As Democrat national chairman in 1948, McGrath played a major role in Truman’s upset victory over New York governor Thomas E. Dewey. Personally loyal to Truman, McGrath unequivocally supported the president. Therefore, when Protestant attorney general Clark replaced Roman Catholic Frank Murphy Murphy, Frank on the U.S. Supreme Court in 1949, Truman rewarded the loyal and Catholic McGrath with the DOJ post. In spite of McGrath’s questionable reputation—reports of his excessive drinking and poor performance as solicitor general tainted his image—Truman supported him. Upon taking office, however, McGrath, who proved very effective as governor of Rhode Island and Democrat National Committee chairman, turned in a lackluster performance as attorney general. When Truman ordered McGrath to fire Caudle, McGrath at first refused to cooperate. By the time he eventually informed Caudle of the president’s decision, Truman had already publicized Caudle’s resignation.


Five months after Caudle’s ouster, Truman reluctantly ordered McGrath’s dismissal, the latest casualty in a string of ousters that would prompt a thorough reform of the DOJ. Following McGrath’s removal, a more cooperative atmosphere prevailed in the Justice Department, which paved the way for the president’s reorganization plan.

Calling for an end to patronage, the president outlined a plan that would change the BIR to the IRS, replacing the sixty-four local collectors with twenty-five civil-service employees. In a message to the Senate in March, 1952, Truman emphasized his commitment to good, honest government. After a difficult battle in the Senate, the president’s plan was signed into law in 1952. His victory on this front, however, did not erase the popular contention that his administration was scandal-ridden. While Truman was not solely responsible for the corruption in the BIR, since many of the problems existed before he became president, his insistence on rewarding political supporters with positions regardless of their qualifications only exacerbated the already troublesome situation in the DOJ.

For Caudle, his political future was destined for failure. Caudle’s public display before the King Committee and his criticism of the administration after his ouster appeared foolish and exaggerated before the news cameras. Following a similar destructive pattern after he left office, Caudle was convicted of tax fixing by a federal grand jury in 1956, along with President Truman’s trusted assistant, Connelly, Matthew J. Matthew J. Connelly. Connelly was pardoned in 1962 by President Kennedy, John F. [p]Kennedy, John F.;and Matthew J. Connelly[Connelly] John F. Kennedy, with Truman’s full support. However, while Caudle was eventually exonerated three years later, on August 18, 1965, by President Johnson, Lyndon B. [p]Johnson, Lyndon B.;T. Lamar Caudle[Caudle] Lyndon B. Johnson, Truman refused to defend his former assistant attorney general.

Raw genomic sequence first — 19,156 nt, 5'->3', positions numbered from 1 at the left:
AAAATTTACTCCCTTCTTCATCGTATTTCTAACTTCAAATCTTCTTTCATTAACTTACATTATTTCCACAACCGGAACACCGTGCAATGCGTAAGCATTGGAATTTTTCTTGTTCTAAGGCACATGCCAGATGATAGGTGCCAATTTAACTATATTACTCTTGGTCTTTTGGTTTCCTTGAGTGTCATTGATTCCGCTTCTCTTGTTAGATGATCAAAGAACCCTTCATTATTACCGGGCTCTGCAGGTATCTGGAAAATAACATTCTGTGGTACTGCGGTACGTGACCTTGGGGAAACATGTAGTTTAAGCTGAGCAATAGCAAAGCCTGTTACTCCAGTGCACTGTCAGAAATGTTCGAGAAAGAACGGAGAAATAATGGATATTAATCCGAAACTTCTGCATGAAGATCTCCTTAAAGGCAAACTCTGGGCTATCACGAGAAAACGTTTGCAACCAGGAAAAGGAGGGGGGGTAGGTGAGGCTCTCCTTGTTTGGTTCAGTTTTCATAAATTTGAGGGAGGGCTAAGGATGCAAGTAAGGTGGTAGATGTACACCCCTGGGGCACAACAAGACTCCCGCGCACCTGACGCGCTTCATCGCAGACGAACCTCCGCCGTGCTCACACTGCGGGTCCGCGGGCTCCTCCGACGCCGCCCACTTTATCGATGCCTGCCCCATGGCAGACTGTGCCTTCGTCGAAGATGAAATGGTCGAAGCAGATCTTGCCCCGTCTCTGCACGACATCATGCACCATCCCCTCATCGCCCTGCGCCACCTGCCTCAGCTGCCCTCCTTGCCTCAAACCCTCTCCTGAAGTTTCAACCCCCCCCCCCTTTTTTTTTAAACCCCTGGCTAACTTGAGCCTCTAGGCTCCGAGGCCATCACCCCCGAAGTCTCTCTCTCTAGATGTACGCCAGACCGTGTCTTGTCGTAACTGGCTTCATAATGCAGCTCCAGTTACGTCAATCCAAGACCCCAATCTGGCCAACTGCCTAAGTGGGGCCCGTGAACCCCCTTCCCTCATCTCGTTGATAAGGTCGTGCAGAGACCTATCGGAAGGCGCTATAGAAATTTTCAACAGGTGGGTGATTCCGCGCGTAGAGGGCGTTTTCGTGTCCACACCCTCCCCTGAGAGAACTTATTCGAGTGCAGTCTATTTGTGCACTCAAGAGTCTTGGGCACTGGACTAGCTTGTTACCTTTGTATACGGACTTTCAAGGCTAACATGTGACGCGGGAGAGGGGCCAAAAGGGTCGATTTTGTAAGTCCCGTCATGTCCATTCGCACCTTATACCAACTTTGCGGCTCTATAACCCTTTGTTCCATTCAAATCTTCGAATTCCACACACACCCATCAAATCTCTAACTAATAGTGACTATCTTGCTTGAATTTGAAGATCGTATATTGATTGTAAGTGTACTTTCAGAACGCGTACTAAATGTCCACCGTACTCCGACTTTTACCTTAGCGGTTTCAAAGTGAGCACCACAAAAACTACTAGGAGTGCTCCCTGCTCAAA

In summation, Caudle had been unable to make the transition from North Carolina lawyer to high-profile Washington, D.C., bureaucrat. His poor judgment and general ignorance of the Washington political scene led to his inevitable fall in 1951. While Caudle will forever be linked to the tax scandals in Truman’s administration, his ouster inadvertently set off a chain reaction that led to a thorough reorganization of the Justice Department. Caudle, T. Lamar Bribery;T. Lamar Caudle[Caudle] Bureau of Internal Revenue;and T. Lamar Caudle[Caudle] King, Cecil R. McGrath, J. Howard Clark, Thomas C.

Further Reading
  • citation-type="booksimple"

    xlink:type="simple">Donovan, Robert J. Tumultuous Years: The Presidency of Harry S. Truman, 1949-1953. Columbia: University of Missouri Press, 1982. Second volume in a two-volume study by a distinguished historian. Thorough, lucid analysis of Truman’s relationship to his political appointees.
  • citation-type="booksimple"

    xlink:type="simple">Dunar, Andrew. The Truman Scandals and the Politics of Morality. Columbia: University of Missouri Press, 1984. Critical evaluation of the Truman presidency, with a concentration on the major scandals of the period. Thorough treatment of the Reconstruction Finance Corporation and Bureau of Revenue controversies.
  • citation-type="booksimple"

    xlink:type="simple">Ferrell, Robert H. Harry S. Truman: A Life. Columbia: University of Missouri Press, 1994. Quintessential analysis of Truman’s presidency and the BIR scandal. An authoritative study from a distinguished Truman biographer.
  • citation-type="booksimple"

    xlink:type="simple">Gosnell, Harold F. Truman’s Crises: A Political Biography of Harry S. Truman. Westport, Conn.: Greenwood Press, 1980. Standard Truman biography. Raises important points about the relationship between the executive and legislative branches of government regarding the investigations of scandal in the BIR and the president’s subsequent reorganization plan.
  • citation-type="booksimple"

    xlink:type="simple">Roberts, Robert North. Ethics in U.S. Government: An Encyclopedia of Investigations, Scandals, Reforms, and Legislation. Westport, Conn.: Greenwood Press, 2001. A comprehensive encyclopedia documenting American political scandals, ethical controversies, and investigations from 1775 to 2000.